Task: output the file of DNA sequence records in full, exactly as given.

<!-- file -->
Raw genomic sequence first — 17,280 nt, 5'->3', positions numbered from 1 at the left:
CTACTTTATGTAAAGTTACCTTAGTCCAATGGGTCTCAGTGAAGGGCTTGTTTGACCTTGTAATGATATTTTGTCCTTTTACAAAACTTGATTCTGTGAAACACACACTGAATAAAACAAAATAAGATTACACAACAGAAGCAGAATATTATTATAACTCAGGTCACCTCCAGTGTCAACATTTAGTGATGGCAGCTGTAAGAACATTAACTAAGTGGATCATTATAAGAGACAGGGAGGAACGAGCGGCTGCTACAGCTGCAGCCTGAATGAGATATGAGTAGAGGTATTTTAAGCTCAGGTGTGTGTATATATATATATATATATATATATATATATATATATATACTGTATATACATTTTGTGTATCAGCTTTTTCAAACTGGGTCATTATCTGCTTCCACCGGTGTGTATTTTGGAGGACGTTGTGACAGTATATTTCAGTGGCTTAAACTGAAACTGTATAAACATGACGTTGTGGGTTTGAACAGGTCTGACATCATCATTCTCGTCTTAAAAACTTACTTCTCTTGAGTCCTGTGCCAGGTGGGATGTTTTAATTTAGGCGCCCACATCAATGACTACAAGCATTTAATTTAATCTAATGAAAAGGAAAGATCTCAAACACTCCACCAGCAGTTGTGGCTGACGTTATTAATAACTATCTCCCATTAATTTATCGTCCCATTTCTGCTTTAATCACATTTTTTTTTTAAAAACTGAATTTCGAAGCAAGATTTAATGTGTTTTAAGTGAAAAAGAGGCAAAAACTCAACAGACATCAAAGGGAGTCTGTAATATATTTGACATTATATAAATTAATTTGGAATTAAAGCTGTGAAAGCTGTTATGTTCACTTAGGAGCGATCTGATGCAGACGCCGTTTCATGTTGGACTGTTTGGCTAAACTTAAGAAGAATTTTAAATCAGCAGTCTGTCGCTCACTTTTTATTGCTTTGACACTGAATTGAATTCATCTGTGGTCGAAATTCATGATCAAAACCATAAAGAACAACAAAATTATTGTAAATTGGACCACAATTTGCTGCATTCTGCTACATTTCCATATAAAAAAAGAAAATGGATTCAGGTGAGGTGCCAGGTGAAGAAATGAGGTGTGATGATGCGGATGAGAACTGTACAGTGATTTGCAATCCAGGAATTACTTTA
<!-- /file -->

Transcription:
Raw genomic sequence first — 17,280 nt, 5'->3', positions numbered from 1 at the left:
CTACTTTATGTAAAGTTACCTTAGTCCAATGGGTCTCAGTGAAGGGCTTGTTTGACCTTGTAATGATATTTTGTCCTTTTACAAAACTTGATTCTGTGAAACACACACTGAATAAAACAAAATAAGATTACACAACAGAAGCAGAATATTATTATAACTCAGGTCACCTCCAGTGTCAACATTTAGTGATGGCAGCTGTAAGAACATTAACTAAGTGGATCATTATAAGAGACAGGGAGGAACGAGCGGCTGCTACAGCTGCAGCCTGAATGAGATATGAGTAGAGGTATTTTAAGCTCAGGTGTGTGTATATATATATATATATATATATATATATATATATATATACTGTATATACATTTTGTGTATCAGCTTTTTCAAACTGGGTCATTATCTGCTTCCACCGGTGTGTATTTTGGAGGACGTTGTGACAGTATATTTCAGTGGCTTAAACTGAAACTGTATAAACATGACGTTGTGGGTTTGAACAGGTCTGACATCATCATTCTCGTCTTAAAAACTTACTTCTCTTGAGTCCTGTGCCAGGTGGGATGTTTTAATTTAGGCGCCCACATCAATGACTACAAGCATTTAATTTAATCTAATGAAAAGGAAAGATCTCAAACACTCCACCAGCAGTTGTGGCTGACGTTATTAATAACTATCTCCCATTAATTTATCGTCCCATTTCTGCTTTAATCACATTTTTTTTTTAAAAACTGAATTTCGAAGCAAGATTTAATGTGTTTTAAGTGAAAAAGAGGCAAAAACTCAACAGACATCAAAGGGAGTCTGTAATATATTTGACATTATATAAATTAATTTGGAATTAAAGCTGTGAAAGCTGTTATGTTCACTTAGGAGCGATCTGATGCAGACGCCGTTTCATGTTGGACTGTTTGGCTAAACTTAAGAAGAATTTTAAATCAGCAGTCTGTCGCTCACTTTTTATTGCTTTGACACTGAATTGAATTCATCTGTGGTCGAAATTCATGATCAAAACCATAAAGAACAACAAAATTATTGTAAATTGGACCACAATTTGCTGCATTCTGCTACATTTCCATATAAAAAAAGAAAATGGATTCAGGTGAGGTGCCAGGTGAAGAAATGAGGTGTGATGATGCGGATGAGAACTGTACAGTGATTTGCAATCCAGGAATTACTTTA